brunton calciner by Kemper NortonRelease date: September 6, 2019
Label: self released
On his latest outing Kemper Norton travels further along his own unique path, continuing his arcane researches. A gatherer of folklore, sonic alchemist and conjurer of deep, hazy visions. He makes for a laconic guide, unearthing narrative fragments and allowing space for our contemplation. brunton calciner once again concerns the landscape and past lives of Cornwall. A hundred years or so ago and back into the Victorian era the lion’s share of the world’s arsenic was produced in Devon and Cornwall. Aside from being a poison it was used to fix paints and dyes. One method of refining arsenic from mining waste was the Brunton calciner and the remains of these devices and the buildings that housed them can still be seen in the landscape.
At the centre of things stands the least typical but perhaps most illuminating track. ‘Sweet Nightingale’ is a traditional folk song “arranged for mine works and diamond-cutter”. Norton sings it plain and soft, only a step or two beyond a spoken recital. The sampled industrial drones rise up behind it and carry it. The result is strikingly lovely, the combination of voice and machine noise slipping back and forth between odd and natural. Here the two threads of the record are most starkly contrasted. The rest of the time they are entwined and processed, transformed into something new. Modern electronic approaches are applied to folk themes with a curiously effective lightness of touch. Particular textures and obscured meaning creating a sense of suspended time. Ironically, it seems a peculiarly 21st Century approach.
The themes are important, it’s not just ambient drone with sleeve notes about sources, although the notes are helpful. There is enough to begin the reaction, never too much. Winding through the record are two three piece developments from fragmented sources. ‘incence’ is the first of three based on a reading from William Blake’s Songs and Innocence and Experience. Straightforwardly enough their titles all mangle the words innocence and experience. ‘incence’ begins with a loop of sampled voice, overtaken by deep distant rave squiggles echoing towards us it transforms into what sounds like phasing loops of an amusement arcade and a broken radio. For ‘halan 1′ the source is an anonymous harp recording of ‘The Helston Furry Dance’. The structure is similar, beginning with a pretty harp loop it dissolves into a foreboding drone. The next track ‘LDN RD’ ramps up the ghostly disquiet to fine effect.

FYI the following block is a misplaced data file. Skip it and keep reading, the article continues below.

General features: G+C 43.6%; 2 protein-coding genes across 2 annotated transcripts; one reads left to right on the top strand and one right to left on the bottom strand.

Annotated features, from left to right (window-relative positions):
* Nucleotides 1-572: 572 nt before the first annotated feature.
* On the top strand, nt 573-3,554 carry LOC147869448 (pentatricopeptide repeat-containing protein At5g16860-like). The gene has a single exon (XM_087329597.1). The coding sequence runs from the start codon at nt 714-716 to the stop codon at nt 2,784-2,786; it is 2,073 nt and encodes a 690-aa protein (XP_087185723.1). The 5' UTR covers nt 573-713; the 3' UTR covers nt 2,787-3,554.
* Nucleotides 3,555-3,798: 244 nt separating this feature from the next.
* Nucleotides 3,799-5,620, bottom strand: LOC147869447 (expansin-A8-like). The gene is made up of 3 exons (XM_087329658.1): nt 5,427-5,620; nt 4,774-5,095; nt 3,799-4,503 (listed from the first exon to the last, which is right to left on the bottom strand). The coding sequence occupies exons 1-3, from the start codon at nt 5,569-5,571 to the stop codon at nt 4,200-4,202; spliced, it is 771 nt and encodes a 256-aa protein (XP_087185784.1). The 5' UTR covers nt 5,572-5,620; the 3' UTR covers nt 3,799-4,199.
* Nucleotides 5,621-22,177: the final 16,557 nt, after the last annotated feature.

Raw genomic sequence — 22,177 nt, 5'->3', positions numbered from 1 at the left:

After ‘Sweet nightingale’ the second instalments bring some soothing ambient calm. ‘exprence’ is a warm sound bath and ‘halan 2’ makes it deeper and slower. They’re only lulling us into a false sense of comfort, this is not really an album suited to relaxing mental drift. The ten minute plus ‘incexprence’ takes a more unnerving turn, teeming with menace that grows and swarms through the track. Around the seven minute mark it seems to ‘shake’ in an unnatural fashion. Thankfully the closing ‘halan 3’ is a deep drone, the harp slowed down to the pace of the seasons, it brings an uneasy peace.
Kemper Norton has in the past called what he does slurtronic, a great but self-effacing term which undersells how evocative his meditations can be. Cutting through the pages of history, tinkering with switches and wires in his living room. By subtly combining contrasting musical elements and arranging disparate fragments he cooks up a potent home brew that can knock you off your axis. There is an uncanny sense of moving through veils of time, a telescoping of the decades into one another, this is the ‘slur’. It’s a transformative process that he has been steadily refining, resulting in singular works. Drink full and descend.